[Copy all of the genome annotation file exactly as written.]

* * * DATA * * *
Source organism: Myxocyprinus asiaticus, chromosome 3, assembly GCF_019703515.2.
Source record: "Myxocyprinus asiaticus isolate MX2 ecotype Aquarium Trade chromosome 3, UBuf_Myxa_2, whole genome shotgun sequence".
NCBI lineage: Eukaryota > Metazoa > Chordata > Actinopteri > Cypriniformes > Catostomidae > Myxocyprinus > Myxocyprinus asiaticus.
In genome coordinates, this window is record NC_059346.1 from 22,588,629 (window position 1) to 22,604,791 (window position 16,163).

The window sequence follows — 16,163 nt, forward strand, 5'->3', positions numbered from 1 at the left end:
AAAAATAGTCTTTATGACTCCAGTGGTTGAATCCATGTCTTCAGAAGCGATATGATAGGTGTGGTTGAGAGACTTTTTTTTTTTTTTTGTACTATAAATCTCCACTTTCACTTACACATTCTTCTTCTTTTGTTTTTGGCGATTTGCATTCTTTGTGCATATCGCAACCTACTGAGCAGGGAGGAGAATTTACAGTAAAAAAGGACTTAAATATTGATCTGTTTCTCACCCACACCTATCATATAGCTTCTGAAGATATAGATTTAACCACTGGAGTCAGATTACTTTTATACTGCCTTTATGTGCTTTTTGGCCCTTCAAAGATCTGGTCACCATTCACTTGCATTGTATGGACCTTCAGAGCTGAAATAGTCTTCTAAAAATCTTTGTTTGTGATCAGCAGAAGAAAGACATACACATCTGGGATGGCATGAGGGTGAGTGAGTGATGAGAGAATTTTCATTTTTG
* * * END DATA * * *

Source organism: Myxocyprinus asiaticus, chromosome 3, assembly GCF_019703515.2.
Source record: "Myxocyprinus asiaticus isolate MX2 ecotype Aquarium Trade chromosome 3, UBuf_Myxa_2, whole genome shotgun sequence".
NCBI lineage: Eukaryota > Metazoa > Chordata > Actinopteri > Cypriniformes > Catostomidae > Myxocyprinus > Myxocyprinus asiaticus.
In genome coordinates, this window is record NC_059346.1 from 22,588,629 (window position 1) to 22,604,791 (window position 16,163).

The window sequence follows — 16,163 nt, forward strand, 5'->3', positions numbered from 1 at the left end:
AAAAATAGTCTTTATGACTCCAGTGGTTGAATCCATGTCTTCAGAAGCGATATGATAGGTGTGGTTGAGAGACTTTTTTTTTTTTTTTGTACTATAAATCTCCACTTTCACTTACACATTCTTCTTCTTTTGTTTTTGGCGATTTGCATTCTTTGTGCATATCGCAACCTACTGAGCAGGGAGGAGAATTTACAGTAAAAAAGGACTTAAATATTGATCTGTTTCTCACCCACACCTATCATATAGCTTCTGAAGATATAGATTTAACCACTGGAGTCAGATTACTTTTATACTGCCTTTATGTGCTTTTTGGCCCTTCAAAGATCTGGTCACCATTCACTTGCATTGTATGGACCTTCAGAGCTGAAATAGTCTTCTAAAAATCTTTGTTTGTGATCAGCAGAAGAAAGACATACACATCTGGGATGGCATGAGGGTGAGTGAGTGATGAGAGAATTTTCATTTTTG